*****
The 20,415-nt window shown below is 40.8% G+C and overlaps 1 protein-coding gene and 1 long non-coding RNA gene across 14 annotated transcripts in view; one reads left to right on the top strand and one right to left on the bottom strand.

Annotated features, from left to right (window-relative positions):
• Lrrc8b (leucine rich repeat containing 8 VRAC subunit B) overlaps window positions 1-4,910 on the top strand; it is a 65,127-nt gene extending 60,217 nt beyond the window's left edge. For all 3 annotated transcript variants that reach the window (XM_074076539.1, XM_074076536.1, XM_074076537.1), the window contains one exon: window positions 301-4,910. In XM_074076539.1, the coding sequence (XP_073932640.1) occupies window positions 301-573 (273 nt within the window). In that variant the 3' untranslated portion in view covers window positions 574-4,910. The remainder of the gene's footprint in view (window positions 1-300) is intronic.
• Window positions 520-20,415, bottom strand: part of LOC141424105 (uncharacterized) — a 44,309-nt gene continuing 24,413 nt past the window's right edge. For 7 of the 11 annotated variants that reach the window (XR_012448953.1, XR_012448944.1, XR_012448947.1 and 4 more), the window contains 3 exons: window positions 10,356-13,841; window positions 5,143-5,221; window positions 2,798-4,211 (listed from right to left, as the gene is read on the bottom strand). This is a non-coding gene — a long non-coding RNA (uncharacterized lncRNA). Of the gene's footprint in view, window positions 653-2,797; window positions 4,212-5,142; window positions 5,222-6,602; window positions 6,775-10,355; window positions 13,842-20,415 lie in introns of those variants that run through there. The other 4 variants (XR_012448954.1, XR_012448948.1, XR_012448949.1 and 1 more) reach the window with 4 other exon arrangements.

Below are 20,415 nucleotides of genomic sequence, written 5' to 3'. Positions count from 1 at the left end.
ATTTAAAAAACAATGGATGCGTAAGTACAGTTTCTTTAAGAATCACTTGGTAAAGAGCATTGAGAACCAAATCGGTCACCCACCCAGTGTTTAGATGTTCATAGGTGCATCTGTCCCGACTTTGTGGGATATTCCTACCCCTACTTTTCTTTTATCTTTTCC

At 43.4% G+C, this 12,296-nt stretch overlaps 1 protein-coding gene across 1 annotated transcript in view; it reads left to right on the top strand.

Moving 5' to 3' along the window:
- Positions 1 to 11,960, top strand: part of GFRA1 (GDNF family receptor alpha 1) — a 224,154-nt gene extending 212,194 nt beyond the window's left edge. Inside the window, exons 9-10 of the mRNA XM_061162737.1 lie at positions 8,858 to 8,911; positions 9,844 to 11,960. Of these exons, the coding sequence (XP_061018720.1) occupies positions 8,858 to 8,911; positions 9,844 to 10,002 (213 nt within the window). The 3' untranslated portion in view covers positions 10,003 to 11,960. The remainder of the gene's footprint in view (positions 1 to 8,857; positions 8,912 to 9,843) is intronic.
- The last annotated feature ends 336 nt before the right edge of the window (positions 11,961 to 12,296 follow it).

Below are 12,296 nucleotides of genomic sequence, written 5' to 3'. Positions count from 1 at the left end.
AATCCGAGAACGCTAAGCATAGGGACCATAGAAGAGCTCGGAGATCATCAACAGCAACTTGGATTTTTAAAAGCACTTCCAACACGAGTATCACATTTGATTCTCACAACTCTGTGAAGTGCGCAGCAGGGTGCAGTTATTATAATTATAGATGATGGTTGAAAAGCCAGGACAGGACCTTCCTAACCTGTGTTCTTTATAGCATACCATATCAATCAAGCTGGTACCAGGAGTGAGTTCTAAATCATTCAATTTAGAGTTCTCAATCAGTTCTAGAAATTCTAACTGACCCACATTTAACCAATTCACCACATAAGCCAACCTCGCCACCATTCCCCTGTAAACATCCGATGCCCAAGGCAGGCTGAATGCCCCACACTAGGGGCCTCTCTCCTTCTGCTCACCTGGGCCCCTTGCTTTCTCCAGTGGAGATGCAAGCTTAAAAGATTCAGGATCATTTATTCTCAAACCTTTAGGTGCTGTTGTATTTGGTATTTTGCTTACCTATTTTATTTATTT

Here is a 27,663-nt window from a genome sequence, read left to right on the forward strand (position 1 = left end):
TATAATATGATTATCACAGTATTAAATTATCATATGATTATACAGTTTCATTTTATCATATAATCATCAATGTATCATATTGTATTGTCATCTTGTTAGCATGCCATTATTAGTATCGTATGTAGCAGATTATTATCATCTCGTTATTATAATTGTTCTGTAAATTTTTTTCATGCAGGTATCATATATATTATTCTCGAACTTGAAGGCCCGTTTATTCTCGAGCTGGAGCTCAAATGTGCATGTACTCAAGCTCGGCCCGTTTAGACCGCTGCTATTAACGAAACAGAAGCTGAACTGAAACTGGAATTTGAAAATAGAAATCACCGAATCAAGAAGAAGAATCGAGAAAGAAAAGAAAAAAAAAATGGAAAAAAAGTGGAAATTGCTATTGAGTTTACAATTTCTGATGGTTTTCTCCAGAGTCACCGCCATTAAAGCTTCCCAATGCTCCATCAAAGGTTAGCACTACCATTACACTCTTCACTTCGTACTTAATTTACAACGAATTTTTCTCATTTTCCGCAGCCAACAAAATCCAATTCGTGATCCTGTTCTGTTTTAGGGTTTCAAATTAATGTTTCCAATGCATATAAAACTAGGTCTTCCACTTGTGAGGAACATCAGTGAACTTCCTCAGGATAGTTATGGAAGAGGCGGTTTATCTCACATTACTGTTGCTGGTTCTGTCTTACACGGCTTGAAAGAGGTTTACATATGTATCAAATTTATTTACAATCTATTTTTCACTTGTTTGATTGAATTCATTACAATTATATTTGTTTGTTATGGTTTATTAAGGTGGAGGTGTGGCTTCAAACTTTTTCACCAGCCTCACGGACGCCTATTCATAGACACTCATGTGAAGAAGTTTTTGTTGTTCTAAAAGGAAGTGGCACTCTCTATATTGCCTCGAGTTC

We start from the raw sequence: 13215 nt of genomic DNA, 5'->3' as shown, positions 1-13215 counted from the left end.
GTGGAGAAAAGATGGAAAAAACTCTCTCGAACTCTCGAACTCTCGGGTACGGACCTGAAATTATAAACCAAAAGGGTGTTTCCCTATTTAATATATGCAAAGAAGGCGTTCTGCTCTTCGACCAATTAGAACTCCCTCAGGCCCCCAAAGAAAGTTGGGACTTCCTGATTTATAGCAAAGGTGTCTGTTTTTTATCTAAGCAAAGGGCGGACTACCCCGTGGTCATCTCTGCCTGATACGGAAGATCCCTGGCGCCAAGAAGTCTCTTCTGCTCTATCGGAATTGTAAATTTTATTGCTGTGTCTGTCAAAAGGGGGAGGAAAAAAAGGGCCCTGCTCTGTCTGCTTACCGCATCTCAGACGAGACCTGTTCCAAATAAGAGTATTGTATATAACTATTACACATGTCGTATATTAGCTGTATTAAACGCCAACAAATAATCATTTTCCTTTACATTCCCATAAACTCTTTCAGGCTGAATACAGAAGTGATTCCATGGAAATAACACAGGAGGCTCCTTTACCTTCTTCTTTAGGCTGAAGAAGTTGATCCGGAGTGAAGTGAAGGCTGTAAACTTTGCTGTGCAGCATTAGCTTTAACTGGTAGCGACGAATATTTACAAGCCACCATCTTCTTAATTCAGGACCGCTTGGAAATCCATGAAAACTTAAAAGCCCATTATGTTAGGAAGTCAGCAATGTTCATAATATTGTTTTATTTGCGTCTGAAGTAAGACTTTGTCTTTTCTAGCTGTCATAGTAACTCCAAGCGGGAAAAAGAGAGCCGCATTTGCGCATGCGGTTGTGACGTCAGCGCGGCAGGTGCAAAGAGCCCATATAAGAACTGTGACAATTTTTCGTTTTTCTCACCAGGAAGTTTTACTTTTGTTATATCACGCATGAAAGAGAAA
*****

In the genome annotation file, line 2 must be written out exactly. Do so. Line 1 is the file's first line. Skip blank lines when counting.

Annotated features, from left to right (window-relative positions):